I remember moments when a hissing whisper would try to recall memories of the affair. “Remember when you…?” or “You don’t really think you’re forgiven for all that, do you?”
You see, he was trying to get me to agree with him that I wasn’t forgiven after all. He was trying to get me to revoke MY own forgiveness. It’s that powerful.
So what did I do?
I learned to literally speak out loud:
“I’m sorry — you’re talking about someone I used to be. Someone I’m not anymore. If you have a problem with me being forgiven, take it up with the One who decided to make that forgiveness possible.”
The same thing goes — be it with a person or a demon. When you’ve been forgiven for something, that’s it. 2 Corinthians 5:17 says “Therefore, if anyone is in Christ, the new creation has come: The old has gone, the new is here!”
You see that at the end of the verse?
That’s not just a period. That’s an exclamation point.
That’s not just any ol’ punctuation. That’s a mic drop!
The new has come — period-boom-mic-drop-done.
And anyone who has a problem with the fact that anyone in Christ becomes a new creation? Tell ’em to take it up with God, the one who decided to make our redemption possible through His saving grace and Jesus’ sacrifice. (I’m totally serious.)
3. No offense, but it’s not just about you.
One of my greatest JOYS now is taking what was intended for my harm (the sin of adultery) and flipping the script. REIGNING on the enemy’s parade, as I like to say.
Flexing my God-given, Christ-bought authority and royalty and crushing the enemy’s efforts in other people’s lives. Or taking my story and unlocking others’ cells of shame or unforgiveness.Not by my might or strength or awesomeness — but because of God’s.
Our stories are vehicles that can carry Christ’s hope and God’s love to the lost or wounded. Too many of us get in a “wreck” and say “I’m never getting behind the wheel again!”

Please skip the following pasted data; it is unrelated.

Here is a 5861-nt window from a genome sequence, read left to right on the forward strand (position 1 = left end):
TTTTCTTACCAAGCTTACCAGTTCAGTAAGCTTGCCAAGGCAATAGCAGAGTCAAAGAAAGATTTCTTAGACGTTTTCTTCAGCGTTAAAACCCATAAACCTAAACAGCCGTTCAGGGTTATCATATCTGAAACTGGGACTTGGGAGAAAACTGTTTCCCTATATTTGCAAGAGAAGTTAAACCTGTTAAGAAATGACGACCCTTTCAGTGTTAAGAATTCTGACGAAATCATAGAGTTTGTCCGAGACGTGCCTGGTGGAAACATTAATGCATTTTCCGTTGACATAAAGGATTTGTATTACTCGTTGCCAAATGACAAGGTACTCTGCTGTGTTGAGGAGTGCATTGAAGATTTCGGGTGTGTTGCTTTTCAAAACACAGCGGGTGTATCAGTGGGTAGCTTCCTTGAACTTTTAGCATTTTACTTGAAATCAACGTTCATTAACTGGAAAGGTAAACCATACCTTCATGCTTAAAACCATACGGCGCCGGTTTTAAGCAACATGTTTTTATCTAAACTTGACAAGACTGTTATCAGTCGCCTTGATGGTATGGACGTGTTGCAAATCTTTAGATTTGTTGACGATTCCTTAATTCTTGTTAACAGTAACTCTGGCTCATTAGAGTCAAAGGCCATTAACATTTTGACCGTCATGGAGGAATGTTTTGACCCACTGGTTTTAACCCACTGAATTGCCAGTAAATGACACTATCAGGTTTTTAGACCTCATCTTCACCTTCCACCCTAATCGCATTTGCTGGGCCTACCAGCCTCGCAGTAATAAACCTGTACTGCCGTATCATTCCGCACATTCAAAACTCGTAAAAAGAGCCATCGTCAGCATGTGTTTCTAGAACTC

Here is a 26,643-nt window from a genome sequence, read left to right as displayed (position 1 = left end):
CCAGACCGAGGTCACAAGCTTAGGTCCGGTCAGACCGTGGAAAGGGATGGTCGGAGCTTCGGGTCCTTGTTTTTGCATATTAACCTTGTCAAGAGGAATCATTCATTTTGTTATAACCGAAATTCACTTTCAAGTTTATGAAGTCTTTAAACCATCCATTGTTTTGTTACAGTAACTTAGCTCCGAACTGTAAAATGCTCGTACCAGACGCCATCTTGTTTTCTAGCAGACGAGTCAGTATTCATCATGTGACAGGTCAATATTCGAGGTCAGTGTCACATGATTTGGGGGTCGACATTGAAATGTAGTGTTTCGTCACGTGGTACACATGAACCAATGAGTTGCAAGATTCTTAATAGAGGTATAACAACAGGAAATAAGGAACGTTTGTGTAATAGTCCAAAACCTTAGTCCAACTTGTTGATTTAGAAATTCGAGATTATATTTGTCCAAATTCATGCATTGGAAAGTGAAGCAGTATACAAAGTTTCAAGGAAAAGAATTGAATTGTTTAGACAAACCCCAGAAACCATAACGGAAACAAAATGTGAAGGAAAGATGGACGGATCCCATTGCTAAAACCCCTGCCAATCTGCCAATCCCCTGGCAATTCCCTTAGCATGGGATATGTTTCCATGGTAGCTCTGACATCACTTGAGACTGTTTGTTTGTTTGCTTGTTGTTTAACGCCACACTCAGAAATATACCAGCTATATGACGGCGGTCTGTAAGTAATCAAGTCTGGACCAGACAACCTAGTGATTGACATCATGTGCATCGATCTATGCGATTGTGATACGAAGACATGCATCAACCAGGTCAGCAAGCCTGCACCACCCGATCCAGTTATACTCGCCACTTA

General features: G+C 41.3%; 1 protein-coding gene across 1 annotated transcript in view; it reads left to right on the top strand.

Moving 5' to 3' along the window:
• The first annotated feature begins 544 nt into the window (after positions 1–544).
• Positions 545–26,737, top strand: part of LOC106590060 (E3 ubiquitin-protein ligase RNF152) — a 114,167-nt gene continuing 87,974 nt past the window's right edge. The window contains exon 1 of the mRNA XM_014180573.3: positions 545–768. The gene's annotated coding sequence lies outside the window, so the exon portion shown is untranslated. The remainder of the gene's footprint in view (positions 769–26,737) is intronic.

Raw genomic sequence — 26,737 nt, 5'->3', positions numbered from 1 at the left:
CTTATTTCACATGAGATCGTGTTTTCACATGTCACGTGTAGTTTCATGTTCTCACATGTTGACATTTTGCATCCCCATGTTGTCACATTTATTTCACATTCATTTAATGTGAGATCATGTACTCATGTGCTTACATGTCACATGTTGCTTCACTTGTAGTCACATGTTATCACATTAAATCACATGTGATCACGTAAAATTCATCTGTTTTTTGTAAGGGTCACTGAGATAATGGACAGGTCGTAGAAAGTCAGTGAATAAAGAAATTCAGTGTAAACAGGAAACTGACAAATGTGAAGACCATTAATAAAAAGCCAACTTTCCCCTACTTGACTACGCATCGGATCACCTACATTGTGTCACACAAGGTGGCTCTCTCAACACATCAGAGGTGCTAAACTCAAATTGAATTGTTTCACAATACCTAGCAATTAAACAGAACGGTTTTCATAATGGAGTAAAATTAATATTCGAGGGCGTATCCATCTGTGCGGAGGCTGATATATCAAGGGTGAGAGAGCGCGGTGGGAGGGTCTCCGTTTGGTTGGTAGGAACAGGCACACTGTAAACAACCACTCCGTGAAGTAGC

And not because God has revoked your “license” — but because you have decided to shut yourself away in unforgiveness. Please don’t do that. There are wounded still on the battlefields that we have survived.
Battlefields that we the redeemed know well.
Some of the most formidable, effective warriors are the ones who have already seen battle. Who have already learned the terrain. Who have already been behind enemy lines.
Your enemy would love nothing more than to use unforgiveness to bully you back from the battlefield you know well. No, that doesn’t mean you return to the sinning — but it does mean that you return for the winning.
Yes, God absolutely wants to see you free from the shame or unforgiveness. But if you’ll let Him, He also wants to use you to go back for more captives who, right about now are feeling like lost causes…maybe as you once did. (Definitely as I once did.)
Once I realized that my story was part of his demise or frustration (See Revelation 12:11)? Game on. It spurred me in all the more to receive and believe God’s forgiveness.
Because, after all, He is God — not me. And if He decides that whom the Sons free is free indeed…
…then who am I to disagree?